With the music business in a state of flux, it is indeed refreshing to come across an artist who isn’t struggling to reinvent herself daily to fit a fleeting slot that may not exist in a week’s time. The new offering from Bonnie Bramlett, Beautiful, is proof positive that sticking with a known commodity is a sure way to remain competitive and successful in an ever-changing music business.
Now, sometimes—just sometimes, the musical world and the real world step in line, and recordings such as this materialize from a place of deep honesty. Here, Bramlett snuggles deep down into a familiar blanket of earthy melodies that bring out the best in her bare-bones, smoky vocal style. This album is brimming with fresh new material, classic feels, and songs that unfold like the roadmap of her life, and the best songs here hit with unexpected force.
The eleven recordings on this CD stretch from smooth as silk rhythm and blues, “Sure Got a Way With My Heart,” to sinewy, hard-as-rock “Strongest Weakness.” Classic blues numbers punctuate the recording such as “It’s Gonna Rain All Night,” and “Shake Something Loose,” and there are even country-tinged, gospel numbers, “I Do Believe, and “He’ll Take care of You.” The Stephen Stills classic, “For What It’s Worth,” becomes magically transformed into something almost unrecognizable in Bramlett’s version. A real sleeper on the CD is Bramlett’s hard hitting, missing-in-action friend’s requiem, “Some of my Best Friends.”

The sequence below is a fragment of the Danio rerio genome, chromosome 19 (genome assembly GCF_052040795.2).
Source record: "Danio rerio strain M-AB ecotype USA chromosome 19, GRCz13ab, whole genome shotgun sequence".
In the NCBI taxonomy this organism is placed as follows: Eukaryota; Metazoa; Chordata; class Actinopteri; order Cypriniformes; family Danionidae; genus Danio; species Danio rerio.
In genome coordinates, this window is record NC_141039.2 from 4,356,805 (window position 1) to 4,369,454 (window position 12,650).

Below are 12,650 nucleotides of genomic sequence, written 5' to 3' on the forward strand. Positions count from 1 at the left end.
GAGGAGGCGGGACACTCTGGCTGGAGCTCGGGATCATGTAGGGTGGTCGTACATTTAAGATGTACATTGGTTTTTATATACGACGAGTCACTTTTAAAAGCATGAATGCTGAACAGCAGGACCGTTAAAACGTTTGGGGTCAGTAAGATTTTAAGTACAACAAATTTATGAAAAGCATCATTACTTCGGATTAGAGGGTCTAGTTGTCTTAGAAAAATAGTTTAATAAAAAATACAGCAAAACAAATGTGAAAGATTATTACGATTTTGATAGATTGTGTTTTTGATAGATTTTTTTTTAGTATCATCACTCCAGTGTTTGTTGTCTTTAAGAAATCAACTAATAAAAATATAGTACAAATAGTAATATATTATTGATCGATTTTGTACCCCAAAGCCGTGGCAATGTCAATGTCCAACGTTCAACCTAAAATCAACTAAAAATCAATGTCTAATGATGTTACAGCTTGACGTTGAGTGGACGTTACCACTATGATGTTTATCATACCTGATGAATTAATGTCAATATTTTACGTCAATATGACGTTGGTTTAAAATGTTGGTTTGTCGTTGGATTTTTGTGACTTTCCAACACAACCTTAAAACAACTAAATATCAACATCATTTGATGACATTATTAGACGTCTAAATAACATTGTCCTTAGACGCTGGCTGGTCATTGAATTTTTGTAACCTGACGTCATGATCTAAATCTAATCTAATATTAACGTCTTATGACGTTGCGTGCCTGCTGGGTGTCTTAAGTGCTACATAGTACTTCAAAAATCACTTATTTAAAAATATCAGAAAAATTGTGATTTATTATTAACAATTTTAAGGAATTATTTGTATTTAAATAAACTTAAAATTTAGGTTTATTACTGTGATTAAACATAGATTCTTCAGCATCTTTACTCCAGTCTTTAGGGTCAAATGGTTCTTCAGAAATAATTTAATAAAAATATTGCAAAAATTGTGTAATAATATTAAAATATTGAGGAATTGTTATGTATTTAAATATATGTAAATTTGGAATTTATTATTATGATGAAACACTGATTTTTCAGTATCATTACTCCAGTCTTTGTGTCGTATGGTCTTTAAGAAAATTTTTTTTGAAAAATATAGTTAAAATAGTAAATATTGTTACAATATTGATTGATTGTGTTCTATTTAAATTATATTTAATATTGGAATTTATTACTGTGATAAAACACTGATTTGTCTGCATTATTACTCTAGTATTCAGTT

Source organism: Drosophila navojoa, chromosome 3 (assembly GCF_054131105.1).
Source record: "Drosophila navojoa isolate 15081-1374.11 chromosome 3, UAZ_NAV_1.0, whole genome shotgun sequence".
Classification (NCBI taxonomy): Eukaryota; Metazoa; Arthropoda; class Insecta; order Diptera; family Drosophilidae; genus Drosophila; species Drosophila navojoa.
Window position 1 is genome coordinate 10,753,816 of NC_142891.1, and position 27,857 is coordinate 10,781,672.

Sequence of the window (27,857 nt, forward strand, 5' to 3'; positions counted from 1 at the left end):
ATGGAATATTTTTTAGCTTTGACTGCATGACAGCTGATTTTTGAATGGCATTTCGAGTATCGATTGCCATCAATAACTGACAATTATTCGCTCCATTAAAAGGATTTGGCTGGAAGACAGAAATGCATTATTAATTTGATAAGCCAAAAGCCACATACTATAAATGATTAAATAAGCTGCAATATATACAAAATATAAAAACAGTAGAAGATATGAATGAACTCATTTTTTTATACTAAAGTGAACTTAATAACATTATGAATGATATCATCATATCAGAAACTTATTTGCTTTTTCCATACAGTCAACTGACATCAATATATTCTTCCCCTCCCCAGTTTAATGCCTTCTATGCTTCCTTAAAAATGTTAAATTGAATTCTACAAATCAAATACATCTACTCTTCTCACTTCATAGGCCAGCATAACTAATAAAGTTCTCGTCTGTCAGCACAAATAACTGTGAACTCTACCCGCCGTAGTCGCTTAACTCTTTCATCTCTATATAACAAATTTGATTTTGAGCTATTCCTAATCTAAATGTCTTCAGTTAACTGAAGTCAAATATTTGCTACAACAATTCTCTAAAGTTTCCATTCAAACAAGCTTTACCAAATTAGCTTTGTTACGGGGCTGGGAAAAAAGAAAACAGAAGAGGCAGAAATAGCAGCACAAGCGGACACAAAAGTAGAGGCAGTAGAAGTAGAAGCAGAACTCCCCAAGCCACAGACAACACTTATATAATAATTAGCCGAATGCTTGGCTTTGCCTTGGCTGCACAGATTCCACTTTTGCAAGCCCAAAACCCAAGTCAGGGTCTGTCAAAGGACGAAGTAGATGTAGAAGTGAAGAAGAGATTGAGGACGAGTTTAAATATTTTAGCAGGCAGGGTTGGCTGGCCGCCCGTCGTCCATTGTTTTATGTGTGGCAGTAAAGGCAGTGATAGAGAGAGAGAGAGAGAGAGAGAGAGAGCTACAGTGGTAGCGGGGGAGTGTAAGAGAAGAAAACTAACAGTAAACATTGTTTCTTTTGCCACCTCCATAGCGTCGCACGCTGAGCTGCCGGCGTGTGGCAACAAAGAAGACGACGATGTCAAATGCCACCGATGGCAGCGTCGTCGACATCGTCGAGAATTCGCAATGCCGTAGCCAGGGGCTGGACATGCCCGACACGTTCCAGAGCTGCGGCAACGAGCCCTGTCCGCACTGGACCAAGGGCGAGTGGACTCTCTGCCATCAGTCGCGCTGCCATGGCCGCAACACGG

Bramlett stretches out, and digs deep into her hidden heart with the stunning duet version of Randall Bramblett’s (no relation) “Witness for Love,” and again in Steve Conn’s remarkable, battered woman lament and title cut “Beautiful.” Raw emotion and elegant despair are Bramlett’s stock and trade, and these two numbers give her all the emotional ammunition that she needs to break down the walls. Simply amazing!
Something special happens when lifelong friends come together and pour their hearts into a recording session—something very special—and when those friends are also the most requested studio musicians, producers, and engineers in the south, something special turns to magic.
Bramlett is joined on this recording by friends and family that reads like a who’s who of southern musical royalty. The players include daughter Bekka Bramlett—harmony vocals, Bill Stewart—drums, Lynn Williams—drums, David Hood—bass, Spooner Oldham—Hammond B-3, James Pennebaker—pedal steel and dobro, Scott Boyer—acoustic guitar and background vocals, Scott Boyer III—slide guitar, Tommy Talton—electric guitar, Charles Rose—trombone, tambourine, and horn arrangements, Joe McGlonon—sax, Ken Watters and Vinnie Cielieski—trumpet, Harvey Thompson—tenor sax, Doug Moffatt and Jimmy Bowland—baritone sax, Walter Pousson, Jr.—guitar, Clayton Ivey—keyboards, Randall Bramblett—keyboards, soprano sax, duet, and background vocals, Kevin McKendree—piano, Mickey Buckins—percussion, and Kelvin Holly—on just about every guitar incarnation known to man.
If the musicians listed above aren’t enough to make you run out and buy this recording, the studio credits include the legendary Capricorn Studios wizard, Johnny Sandlin—producer, and chief engineer, Jeremy Stephens—engineer and mixer, Andrew Hull—assistant engineer, and Brad White—intern. The project was recorded and mixed at Johnny Sandlin’s Duck Tape Music Studio, Decatur, AL and mastered by Jonathan Russell at Masterfonics, Nashville, TN.
- Bill Thames